Dismiss Notice
Join Physics Forums Today!
The friendliest, high quality science and math community on the planet! Everyone who loves science is here!

B Where is all the Energy?

  1. Nov 18, 2016 #1
    Is all of the energy produced by the big bang still around? According to the law of energy conservation it should be right? is it all packed into regular matter? what kind of role does dark energy have to do with this?
     
  2. jcsd
  3. Nov 18, 2016 #2
    Yes all the energy present at the big bang should still be in the Universe in some form or another.
    Some of it is in the form of regular matter (and radiation).
    Dark matter and dark energy represent the rest of it, but we are still a long way from understanding what those are.
     
  4. Nov 18, 2016 #3

    CWatters

    User Avatar
    Science Advisor
    Homework Helper

    There are various versions of this chart around..

    planck.jpg
     
  5. Nov 18, 2016 #4
    That doesn't work in an expanding univers.
     
  6. Nov 18, 2016 #5
    Well based on this picture, why is most of the energy and matter in the universe dark? if there is a antiparticle or each regular particle and some particles are their own antiparticles, should there be a even number?
     
  7. Nov 18, 2016 #6
    Antimatter still is 'ordinary' matter, not dark matter, but the particles have opposite charges.
    If matter and antimatter meet they should annihilate each other leaving nothing but radiation.
    Dark matter on the other hand does not interact with ordinary matter, except through gravity.
    The big puzzle here is why the big bang could produce an excess of the ordinary matter which the world is eventually made of,
    and less of it's antimatter equivalent.
     
    Last edited: Nov 18, 2016
  8. Nov 18, 2016 #7

    Drakkith

    User Avatar

    Staff: Mentor

    That is one of the great unsolved mysteries in cosmology and particle physics. We simply don't know.
     
  9. Nov 19, 2016 #8

    Chalnoth

    User Avatar
    Science Advisor

    Energy isn't conserved in an expanding universe.

    See here for one explanation:
    http://www.preposterousuniverse.com/blog/2010/02/22/energy-is-not-conserved/
     
  10. Dec 27, 2016 #9
    Appreciate your honesty. I find some scientists have a difficult time admitting they don't really know.
     
  11. Dec 27, 2016 #10
    Love your honesty and humility!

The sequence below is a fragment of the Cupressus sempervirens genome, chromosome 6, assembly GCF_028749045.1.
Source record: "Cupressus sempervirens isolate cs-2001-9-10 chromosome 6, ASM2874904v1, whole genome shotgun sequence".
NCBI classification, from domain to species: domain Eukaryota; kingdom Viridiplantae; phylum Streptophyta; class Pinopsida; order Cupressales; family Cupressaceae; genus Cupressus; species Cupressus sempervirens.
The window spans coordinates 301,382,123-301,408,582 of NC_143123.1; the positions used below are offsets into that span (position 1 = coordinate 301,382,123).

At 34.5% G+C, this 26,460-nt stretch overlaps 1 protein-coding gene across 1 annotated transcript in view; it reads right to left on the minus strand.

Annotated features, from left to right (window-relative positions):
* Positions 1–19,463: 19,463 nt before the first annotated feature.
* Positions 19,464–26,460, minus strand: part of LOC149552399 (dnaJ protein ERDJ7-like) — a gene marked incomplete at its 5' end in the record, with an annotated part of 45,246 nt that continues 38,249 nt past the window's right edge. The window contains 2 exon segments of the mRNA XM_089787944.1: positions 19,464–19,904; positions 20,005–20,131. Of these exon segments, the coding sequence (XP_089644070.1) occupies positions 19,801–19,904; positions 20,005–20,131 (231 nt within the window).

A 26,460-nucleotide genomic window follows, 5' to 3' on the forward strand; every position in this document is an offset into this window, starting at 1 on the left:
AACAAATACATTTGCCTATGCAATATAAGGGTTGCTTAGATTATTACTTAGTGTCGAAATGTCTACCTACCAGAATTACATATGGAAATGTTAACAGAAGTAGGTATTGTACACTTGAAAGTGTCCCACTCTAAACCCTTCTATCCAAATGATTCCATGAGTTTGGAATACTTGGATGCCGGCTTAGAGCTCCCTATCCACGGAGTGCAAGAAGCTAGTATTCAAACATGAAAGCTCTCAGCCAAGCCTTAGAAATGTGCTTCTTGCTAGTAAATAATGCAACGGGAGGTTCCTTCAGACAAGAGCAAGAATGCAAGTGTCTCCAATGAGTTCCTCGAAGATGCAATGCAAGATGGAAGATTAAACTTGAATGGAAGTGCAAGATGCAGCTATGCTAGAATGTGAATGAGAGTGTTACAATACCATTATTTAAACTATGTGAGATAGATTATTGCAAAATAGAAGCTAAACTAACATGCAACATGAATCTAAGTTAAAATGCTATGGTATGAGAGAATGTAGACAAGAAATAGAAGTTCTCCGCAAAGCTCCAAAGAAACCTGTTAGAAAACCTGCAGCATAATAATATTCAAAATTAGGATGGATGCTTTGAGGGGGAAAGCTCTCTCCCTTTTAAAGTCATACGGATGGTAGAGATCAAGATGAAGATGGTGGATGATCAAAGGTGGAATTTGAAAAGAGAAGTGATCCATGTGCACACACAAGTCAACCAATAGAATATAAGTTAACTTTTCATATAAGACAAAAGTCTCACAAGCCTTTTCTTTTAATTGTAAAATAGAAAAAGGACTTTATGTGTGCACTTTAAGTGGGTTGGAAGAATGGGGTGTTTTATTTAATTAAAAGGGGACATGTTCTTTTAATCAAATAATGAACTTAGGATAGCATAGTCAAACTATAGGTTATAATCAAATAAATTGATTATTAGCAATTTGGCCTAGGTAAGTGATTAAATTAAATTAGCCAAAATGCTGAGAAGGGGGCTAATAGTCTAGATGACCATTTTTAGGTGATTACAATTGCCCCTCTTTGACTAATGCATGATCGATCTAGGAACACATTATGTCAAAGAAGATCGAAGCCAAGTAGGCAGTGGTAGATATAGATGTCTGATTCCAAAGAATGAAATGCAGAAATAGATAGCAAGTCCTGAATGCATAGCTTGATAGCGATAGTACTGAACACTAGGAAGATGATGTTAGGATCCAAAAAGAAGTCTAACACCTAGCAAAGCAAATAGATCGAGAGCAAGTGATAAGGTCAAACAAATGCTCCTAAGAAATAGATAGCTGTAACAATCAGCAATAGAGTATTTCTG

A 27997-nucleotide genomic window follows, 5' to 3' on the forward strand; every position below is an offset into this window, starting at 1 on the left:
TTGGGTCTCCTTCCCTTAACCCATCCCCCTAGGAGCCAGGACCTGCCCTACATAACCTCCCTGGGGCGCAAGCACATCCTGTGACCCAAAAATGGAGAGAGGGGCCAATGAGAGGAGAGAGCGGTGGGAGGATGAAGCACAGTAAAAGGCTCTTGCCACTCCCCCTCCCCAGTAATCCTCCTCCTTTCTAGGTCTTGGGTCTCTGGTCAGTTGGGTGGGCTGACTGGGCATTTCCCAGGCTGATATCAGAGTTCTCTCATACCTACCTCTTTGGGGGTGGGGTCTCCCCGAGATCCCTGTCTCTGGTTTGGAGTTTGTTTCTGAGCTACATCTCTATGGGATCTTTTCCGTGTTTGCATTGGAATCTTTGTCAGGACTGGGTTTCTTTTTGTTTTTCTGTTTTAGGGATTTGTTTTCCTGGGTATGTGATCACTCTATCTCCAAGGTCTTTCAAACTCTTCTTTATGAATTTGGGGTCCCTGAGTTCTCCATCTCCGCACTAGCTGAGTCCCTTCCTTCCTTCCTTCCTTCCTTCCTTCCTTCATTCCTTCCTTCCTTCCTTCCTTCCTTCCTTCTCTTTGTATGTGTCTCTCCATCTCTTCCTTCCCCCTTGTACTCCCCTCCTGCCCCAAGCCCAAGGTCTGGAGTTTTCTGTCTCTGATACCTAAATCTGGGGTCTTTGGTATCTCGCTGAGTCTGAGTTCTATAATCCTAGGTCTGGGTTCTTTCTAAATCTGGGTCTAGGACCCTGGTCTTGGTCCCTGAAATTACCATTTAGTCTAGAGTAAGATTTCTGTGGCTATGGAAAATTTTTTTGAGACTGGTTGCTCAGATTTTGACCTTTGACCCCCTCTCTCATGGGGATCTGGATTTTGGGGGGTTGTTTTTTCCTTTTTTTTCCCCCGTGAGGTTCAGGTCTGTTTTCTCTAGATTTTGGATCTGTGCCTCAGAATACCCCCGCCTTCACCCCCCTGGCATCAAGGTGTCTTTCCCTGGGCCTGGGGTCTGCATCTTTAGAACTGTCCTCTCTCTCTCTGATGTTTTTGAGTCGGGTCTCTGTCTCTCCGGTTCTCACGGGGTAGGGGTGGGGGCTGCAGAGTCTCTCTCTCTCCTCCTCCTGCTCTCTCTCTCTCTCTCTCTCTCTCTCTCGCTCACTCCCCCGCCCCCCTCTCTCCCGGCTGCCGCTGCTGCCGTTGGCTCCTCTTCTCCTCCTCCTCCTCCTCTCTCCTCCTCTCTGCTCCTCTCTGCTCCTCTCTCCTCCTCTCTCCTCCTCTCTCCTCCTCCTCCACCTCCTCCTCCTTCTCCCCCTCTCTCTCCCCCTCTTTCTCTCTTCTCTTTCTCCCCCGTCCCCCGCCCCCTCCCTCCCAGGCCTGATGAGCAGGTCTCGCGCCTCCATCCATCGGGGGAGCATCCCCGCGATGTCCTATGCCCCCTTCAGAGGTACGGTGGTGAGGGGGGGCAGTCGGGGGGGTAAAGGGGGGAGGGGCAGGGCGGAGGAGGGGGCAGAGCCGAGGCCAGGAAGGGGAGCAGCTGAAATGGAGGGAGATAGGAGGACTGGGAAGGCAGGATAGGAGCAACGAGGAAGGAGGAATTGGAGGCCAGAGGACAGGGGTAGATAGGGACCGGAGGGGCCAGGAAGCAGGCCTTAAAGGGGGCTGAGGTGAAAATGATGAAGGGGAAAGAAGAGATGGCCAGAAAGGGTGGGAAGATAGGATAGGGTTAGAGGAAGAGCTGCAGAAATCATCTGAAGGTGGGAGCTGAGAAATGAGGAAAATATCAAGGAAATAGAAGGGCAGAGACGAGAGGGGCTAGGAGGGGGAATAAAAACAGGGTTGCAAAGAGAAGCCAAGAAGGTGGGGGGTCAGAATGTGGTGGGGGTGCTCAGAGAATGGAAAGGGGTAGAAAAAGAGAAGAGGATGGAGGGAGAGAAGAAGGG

12. Dec 27, 2016 #11

    Chalnoth

    User Avatar
    Science Advisor

    That's usually not a problem you find among scientists. Scientists spend a lot of time examining precisely how much we do and do not know. If anything, scientists tend to be more tentative about expressing certainty than they need to be.
     
  13. Dec 28, 2016 #12

    Chronos

    User Avatar
    Science Advisor
    Gold Member

    We rely on best fit models, unfortunately, best fit does not always mean best sense. Get used to it.
     
  14. Dec 29, 2016 #13
    I tend to not believe that, most scientists are much more careful about saying what they do know. Theory either fits observation or it doesn't, or one of them doesn't exist yet. The term "dark" means we don't know.

    The Higgs boson is a good example. It was always called a theoretical particle until it was found, even though most scientists believed it was there. All the calculations required it. That wasn't like dark matter. Dark energy and matter came from observations.

    Science IS the boundary between what's known and what isn't.
     
  15. Dec 30, 2016 #14

    Chalnoth

    User Avatar
    Science Advisor

    Pedantic rant:

    It's actually not the best-fit models, for the simple reason that it is always possible to add parameters to a model to improve the fit, even if those parameters aren't realistic. There is a balance between goodness-of-fit and the number of parameters in the model (there may also be other considerations that are relevant as well, such as whether the model is mathematically sound). Unfortunately, there's no unambiguous way to strike that balance. So physicists usually try to err on the side of caution and require large amounts of evidence before saying that one model is clearly superior to another.
     
  16. Dec 31, 2016 #15
    True, it's coming up with those parameters that takes genius. Sometimes they're really weird, like the concept that space itself bends or that energy is quantized.
     
  17. Jan 5, 2017 #16

    Chronos

    User Avatar
    Science Advisor
    Gold Member

    Chalnoth, it's unclear if you are opposing logic, best fits, or both? My point is logical models are not always best fits, but, best fit models are not always logical. Science generally demands any model be logically consistent.
     
    Last edited: Jan 5, 2017
Know someone interested in this topic? Share this thread via Reddit, Google+, Twitter, or Facebook

Have something to add?
Draft saved Draft deleted



Similar Discussions: Where is all the Energy?
  1. Where does energy go (Replies: 3)

Loading...